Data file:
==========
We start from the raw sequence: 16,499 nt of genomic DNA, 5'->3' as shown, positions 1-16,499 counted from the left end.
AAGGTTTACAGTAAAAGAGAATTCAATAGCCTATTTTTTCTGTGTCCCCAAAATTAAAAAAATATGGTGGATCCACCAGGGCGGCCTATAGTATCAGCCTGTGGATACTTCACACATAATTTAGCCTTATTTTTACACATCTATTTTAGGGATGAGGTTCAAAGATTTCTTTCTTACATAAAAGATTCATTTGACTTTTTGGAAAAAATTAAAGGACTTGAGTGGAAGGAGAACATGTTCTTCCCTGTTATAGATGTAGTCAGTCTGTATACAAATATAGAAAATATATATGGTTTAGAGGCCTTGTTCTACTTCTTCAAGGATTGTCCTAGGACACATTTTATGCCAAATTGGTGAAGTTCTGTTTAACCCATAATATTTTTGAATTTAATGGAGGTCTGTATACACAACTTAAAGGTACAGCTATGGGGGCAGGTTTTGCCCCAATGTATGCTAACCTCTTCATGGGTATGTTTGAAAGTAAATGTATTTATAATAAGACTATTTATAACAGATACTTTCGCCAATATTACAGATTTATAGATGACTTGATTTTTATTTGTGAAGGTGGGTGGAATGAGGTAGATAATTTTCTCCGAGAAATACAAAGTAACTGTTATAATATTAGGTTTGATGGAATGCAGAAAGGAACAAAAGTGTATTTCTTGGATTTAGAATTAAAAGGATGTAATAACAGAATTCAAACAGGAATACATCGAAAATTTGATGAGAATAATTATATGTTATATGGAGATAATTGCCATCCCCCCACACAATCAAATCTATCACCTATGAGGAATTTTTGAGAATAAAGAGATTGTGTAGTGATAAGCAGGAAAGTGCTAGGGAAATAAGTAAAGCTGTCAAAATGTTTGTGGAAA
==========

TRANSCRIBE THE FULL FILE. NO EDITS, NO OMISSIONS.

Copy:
We start from the raw sequence: 16,499 nt of genomic DNA, 5'->3' as shown, positions 1-16,499 counted from the left end.
AAGGTTTACAGTAAAAGAGAATTCAATAGCCTATTTTTTCTGTGTCCCCAAAATTAAAAAAATATGGTGGATCCACCAGGGCGGCCTATAGTATCAGCCTGTGGATACTTCACACATAATTTAGCCTTATTTTTACACATCTATTTTAGGGATGAGGTTCAAAGATTTCTTTCTTACATAAAAGATTCATTTGACTTTTTGGAAAAAATTAAAGGACTTGAGTGGAAGGAGAACATGTTCTTCCCTGTTATAGATGTAGTCAGTCTGTATACAAATATAGAAAATATATATGGTTTAGAGGCCTTGTTCTACTTCTTCAAGGATTGTCCTAGGACACATTTTATGCCAAATTGGTGAAGTTCTGTTTAACCCATAATATTTTTGAATTTAATGGAGGTCTGTATACACAACTTAAAGGTACAGCTATGGGGGCAGGTTTTGCCCCAATGTATGCTAACCTCTTCATGGGTATGTTTGAAAGTAAATGTATTTATAATAAGACTATTTATAACAGATACTTTCGCCAATATTACAGATTTATAGATGACTTGATTTTTATTTGTGAAGGTGGGTGGAATGAGGTAGATAATTTTCTCCGAGAAATACAAAGTAACTGTTATAATATTAGGTTTGATGGAATGCAGAAAGGAACAAAAGTGTATTTCTTGGATTTAGAATTAAAAGGATGTAATAACAGAATTCAAACAGGAATACATCGAAAATTTGATGAGAATAATTATATGTTATATGGAGATAATTGCCATCCCCCCACACAATCAAATCTATCACCTATGAGGAATTTTTGAGAATAAAGAGATTGTGTAGTGATAAGCAGGAAAGTGCTAGGGAAATAAGTAAAGCTGTCAAAATGTTTGTGGAAA